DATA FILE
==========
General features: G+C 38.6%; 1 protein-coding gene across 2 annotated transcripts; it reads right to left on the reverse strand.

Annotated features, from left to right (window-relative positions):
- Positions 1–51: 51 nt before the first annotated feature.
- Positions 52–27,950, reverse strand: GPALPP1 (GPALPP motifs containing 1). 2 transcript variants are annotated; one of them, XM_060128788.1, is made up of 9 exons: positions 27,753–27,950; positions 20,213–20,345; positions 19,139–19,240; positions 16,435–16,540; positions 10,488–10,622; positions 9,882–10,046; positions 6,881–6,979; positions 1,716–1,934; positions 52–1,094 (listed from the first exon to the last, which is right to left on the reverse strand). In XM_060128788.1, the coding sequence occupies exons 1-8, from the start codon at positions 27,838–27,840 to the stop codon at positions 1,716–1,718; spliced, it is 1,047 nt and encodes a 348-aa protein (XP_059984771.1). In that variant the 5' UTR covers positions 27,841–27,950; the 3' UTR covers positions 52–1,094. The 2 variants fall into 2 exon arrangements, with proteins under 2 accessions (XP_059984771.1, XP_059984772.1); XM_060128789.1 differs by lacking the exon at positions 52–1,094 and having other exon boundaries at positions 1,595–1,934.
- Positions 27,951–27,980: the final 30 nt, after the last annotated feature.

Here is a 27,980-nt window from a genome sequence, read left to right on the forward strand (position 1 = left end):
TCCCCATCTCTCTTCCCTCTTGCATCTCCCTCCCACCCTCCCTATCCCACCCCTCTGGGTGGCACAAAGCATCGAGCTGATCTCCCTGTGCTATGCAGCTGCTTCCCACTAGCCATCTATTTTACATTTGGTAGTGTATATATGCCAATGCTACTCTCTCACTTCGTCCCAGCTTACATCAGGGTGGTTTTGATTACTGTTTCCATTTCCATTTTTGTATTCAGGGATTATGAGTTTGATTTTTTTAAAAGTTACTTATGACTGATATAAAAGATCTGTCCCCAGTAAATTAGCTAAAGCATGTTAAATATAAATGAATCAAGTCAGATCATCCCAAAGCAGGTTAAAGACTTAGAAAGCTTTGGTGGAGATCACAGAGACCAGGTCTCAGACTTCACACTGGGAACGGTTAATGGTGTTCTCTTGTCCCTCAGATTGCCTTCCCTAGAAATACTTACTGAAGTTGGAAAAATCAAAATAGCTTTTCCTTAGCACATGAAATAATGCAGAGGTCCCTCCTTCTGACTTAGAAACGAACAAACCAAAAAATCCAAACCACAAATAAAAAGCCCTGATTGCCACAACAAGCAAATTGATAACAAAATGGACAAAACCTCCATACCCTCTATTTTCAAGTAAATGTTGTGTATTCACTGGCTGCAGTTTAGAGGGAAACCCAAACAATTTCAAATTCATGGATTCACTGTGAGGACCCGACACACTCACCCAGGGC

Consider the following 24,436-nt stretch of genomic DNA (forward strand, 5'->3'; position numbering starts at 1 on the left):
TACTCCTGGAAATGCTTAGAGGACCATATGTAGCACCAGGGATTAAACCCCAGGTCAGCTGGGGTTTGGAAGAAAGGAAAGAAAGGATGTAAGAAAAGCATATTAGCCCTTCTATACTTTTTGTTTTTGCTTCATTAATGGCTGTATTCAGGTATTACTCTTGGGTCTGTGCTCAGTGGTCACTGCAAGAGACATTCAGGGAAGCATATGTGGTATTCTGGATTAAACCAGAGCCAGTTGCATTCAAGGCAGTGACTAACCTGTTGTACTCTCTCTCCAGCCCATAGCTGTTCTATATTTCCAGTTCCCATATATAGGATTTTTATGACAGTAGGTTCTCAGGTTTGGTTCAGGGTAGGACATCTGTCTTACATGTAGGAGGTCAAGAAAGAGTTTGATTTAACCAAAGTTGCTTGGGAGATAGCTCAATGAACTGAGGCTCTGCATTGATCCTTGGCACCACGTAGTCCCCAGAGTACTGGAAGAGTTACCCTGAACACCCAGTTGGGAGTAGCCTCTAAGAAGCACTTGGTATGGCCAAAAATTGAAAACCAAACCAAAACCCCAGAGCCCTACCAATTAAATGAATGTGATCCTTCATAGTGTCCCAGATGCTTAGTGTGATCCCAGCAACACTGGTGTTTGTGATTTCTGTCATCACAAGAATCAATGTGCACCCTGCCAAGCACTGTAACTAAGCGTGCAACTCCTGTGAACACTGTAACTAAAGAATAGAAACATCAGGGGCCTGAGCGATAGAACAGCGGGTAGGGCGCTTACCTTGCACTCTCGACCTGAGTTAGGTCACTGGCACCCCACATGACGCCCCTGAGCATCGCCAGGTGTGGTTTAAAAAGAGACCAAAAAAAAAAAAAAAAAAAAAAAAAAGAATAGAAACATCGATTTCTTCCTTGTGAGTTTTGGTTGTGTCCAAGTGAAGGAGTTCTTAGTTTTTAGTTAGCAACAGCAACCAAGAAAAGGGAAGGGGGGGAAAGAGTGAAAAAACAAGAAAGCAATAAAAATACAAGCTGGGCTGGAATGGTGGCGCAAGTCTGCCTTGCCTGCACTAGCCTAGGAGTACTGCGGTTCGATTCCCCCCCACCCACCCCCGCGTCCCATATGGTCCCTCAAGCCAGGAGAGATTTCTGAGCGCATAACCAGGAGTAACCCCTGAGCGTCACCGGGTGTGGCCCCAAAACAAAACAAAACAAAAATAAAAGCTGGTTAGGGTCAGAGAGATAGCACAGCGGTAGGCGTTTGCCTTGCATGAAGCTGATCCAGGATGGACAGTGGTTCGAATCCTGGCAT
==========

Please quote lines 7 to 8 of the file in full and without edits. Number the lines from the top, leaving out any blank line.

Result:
TCCCCATCTCTCTTCCCTCTTGCATCTCCCTCCCACCCTCCCTATCCCACCCCTCTGGGTGGCACAAAGCATCGAGCTGATCTCCCTGTGCTATGCAGCTGCTTCCCACTAGCCATCTATTTTACATTTGGTAGTGTATATATGCCAATGCTACTCTCTCACTTCGTCCCAGCTTACATCAGGGTGGTTTTGATTACTGTTTCCATTTCCATTTTTGTATTCAGGGATTATGAGTTTGATTTTTTTAAAAGTTACTTATGACTGATATAAAAGATCTGTCCCCAGTAAATTAGCTAAAGCATGTTAAATATAAATGAATCAAGTCAGATCATCCCAAAGCAGGTTAAAGACTTAGAAAGCTTTGGTGGAGATCACAGAGACCAGGTCTCAGACTTCACACTGGGAACGGTTAATGGTGTTCTCTTGTCCCTCAGATTGCCTTCCCTAGAAATACTTACTGAAGTTGGAAAAATCAAAATAGCTTTTCCTTAGCACATGAAATAATGCAGAGGTCCCTCCTTCTGACTTAGAAACGAACAAACCAAAAAATCCAAACCACAAATAAAAAGCCCTGATTGCCACAACAAGCAAATTGATAACAAAATGGACAAAACCTCCATACCCTCTATTTTCAAGTAAATGTTGTGTATTCACTGGCTGCAGTTTAGAGGGAAACCCAAACAATTTCAAATTCATGGATTCACTGTGAGGACCCGACACACTCACCCAGGGC

Consider the following 24,436-nt stretch of genomic DNA (forward strand, 5'->3'; position numbering starts at 1 on the left):